Magical and Supernatural Beings in Sir Gawain and the Green Knight

So-called Church fathers altar (Kirchenväteral...

So-called Church fathers altar (Kirchenväteraltar), outside of the right wing, lower scene: Saint Augustine and the devil—according to other sources: Saint Wolfgang and the devil (Photo credit: Wikipedia)

Magic in the story portrayed as if it is part of everyday life. Gawain battles dragons and wolves and we as readers quickly forget that only one of those creatures is real. Green Knight is the main magical being. He loses his head, picks it up and expects Gawain to keep his word. Playing the beheading game must be a lot less scary if you know you cannot be killed. The people in the room, even though they are shocked at first, assume it is magic and witchcraft. Later in the story, Merlin and his magical powers are introduced just as nonchalantly as all the other magical powers throughout the story. In a way, this poem reminds me of  contemporary magical realism literature in which magic is just part of everyday life and no one pays much attention to it.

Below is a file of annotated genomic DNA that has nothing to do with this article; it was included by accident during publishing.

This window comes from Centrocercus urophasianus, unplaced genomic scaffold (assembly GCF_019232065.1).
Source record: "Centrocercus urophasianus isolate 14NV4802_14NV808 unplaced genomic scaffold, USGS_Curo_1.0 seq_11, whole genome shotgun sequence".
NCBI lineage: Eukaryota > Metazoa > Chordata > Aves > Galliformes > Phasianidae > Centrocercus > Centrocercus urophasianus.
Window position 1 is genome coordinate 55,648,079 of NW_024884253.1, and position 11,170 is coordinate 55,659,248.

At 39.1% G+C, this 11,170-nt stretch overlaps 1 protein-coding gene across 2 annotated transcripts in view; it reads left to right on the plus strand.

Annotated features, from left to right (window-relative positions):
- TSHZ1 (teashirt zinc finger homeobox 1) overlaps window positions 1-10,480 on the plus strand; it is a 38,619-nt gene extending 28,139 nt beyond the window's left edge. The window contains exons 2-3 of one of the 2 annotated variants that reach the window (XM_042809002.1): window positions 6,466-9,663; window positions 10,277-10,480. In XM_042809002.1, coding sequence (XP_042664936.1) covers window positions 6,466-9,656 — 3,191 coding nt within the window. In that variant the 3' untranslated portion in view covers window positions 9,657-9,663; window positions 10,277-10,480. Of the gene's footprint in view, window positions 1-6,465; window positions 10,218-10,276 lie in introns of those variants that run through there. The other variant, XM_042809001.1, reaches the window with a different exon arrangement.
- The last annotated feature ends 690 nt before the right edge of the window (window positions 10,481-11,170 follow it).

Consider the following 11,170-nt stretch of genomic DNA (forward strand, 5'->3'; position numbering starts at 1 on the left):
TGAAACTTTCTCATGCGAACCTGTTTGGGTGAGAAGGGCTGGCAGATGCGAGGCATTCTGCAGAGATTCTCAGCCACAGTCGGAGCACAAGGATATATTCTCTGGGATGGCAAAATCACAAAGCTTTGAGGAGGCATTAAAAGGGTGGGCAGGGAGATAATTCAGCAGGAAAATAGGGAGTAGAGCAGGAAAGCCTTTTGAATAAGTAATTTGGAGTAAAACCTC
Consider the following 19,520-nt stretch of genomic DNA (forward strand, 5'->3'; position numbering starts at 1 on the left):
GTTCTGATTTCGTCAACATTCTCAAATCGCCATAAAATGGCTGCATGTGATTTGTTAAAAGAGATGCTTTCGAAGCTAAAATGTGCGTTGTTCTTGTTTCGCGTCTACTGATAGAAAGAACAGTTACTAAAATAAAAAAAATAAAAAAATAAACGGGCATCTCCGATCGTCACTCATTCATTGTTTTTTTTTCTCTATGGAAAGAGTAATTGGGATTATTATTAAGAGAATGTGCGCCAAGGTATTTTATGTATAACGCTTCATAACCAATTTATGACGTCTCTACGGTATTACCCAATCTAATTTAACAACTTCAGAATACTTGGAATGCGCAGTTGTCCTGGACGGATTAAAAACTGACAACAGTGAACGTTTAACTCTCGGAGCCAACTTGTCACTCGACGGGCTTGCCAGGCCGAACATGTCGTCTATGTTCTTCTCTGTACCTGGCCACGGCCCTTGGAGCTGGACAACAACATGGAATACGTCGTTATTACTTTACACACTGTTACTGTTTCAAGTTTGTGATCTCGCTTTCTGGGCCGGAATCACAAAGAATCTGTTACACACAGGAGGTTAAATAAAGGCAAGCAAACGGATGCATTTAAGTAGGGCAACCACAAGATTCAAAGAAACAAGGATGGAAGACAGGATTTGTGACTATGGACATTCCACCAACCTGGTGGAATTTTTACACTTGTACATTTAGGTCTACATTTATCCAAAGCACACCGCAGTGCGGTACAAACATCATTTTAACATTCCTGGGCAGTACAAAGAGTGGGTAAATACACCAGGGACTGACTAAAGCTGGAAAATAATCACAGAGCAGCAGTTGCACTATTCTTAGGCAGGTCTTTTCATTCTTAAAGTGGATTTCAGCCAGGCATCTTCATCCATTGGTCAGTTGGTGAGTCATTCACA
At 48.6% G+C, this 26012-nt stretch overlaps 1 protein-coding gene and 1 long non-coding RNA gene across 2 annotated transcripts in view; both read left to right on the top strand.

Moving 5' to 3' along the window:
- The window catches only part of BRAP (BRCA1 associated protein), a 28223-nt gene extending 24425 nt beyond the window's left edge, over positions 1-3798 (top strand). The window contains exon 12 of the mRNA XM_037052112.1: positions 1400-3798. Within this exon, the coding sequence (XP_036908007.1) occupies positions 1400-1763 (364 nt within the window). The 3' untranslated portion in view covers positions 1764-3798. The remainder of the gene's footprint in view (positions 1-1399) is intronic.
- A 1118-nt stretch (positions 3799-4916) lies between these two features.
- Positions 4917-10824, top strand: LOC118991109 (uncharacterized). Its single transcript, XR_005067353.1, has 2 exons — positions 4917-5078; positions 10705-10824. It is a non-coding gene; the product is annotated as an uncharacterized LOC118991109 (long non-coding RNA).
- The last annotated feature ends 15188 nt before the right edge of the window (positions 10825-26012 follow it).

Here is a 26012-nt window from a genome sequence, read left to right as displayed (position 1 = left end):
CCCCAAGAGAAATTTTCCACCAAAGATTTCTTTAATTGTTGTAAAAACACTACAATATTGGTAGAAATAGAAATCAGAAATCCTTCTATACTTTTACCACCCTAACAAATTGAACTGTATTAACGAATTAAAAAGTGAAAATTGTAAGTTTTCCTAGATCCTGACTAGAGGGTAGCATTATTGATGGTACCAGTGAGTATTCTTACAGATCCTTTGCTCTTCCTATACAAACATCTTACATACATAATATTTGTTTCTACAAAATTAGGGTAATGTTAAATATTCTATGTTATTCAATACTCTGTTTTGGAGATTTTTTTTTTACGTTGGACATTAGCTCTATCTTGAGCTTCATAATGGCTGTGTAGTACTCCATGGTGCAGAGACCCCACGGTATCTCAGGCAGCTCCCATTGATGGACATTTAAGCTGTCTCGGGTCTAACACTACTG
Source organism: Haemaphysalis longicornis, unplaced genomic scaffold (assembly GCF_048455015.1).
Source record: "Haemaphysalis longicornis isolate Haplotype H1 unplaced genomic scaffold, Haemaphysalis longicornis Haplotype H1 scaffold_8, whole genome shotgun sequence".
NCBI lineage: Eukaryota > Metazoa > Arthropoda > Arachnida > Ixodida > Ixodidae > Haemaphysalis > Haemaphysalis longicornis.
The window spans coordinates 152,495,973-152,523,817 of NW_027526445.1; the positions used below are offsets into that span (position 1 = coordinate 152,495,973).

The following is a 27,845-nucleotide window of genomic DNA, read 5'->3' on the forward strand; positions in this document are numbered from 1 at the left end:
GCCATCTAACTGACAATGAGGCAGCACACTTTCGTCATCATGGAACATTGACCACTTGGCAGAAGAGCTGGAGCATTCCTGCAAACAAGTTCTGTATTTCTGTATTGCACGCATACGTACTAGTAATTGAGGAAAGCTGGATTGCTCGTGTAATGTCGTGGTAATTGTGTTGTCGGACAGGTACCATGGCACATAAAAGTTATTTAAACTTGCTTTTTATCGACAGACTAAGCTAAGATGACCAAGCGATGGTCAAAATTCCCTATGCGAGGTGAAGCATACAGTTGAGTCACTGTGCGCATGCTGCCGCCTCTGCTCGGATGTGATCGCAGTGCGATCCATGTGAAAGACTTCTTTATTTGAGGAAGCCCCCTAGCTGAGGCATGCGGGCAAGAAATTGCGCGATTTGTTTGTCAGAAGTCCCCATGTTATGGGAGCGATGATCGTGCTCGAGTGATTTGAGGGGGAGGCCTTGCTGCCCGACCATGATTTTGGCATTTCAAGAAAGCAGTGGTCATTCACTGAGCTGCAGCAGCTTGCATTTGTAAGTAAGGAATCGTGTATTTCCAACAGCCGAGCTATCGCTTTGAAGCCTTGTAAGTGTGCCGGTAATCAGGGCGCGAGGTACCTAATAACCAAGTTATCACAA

Anonymous.  Sir Gawain and the Green Knight.  Translated by Bernard O’DonoghueNew York: Penguin Books, 2007.

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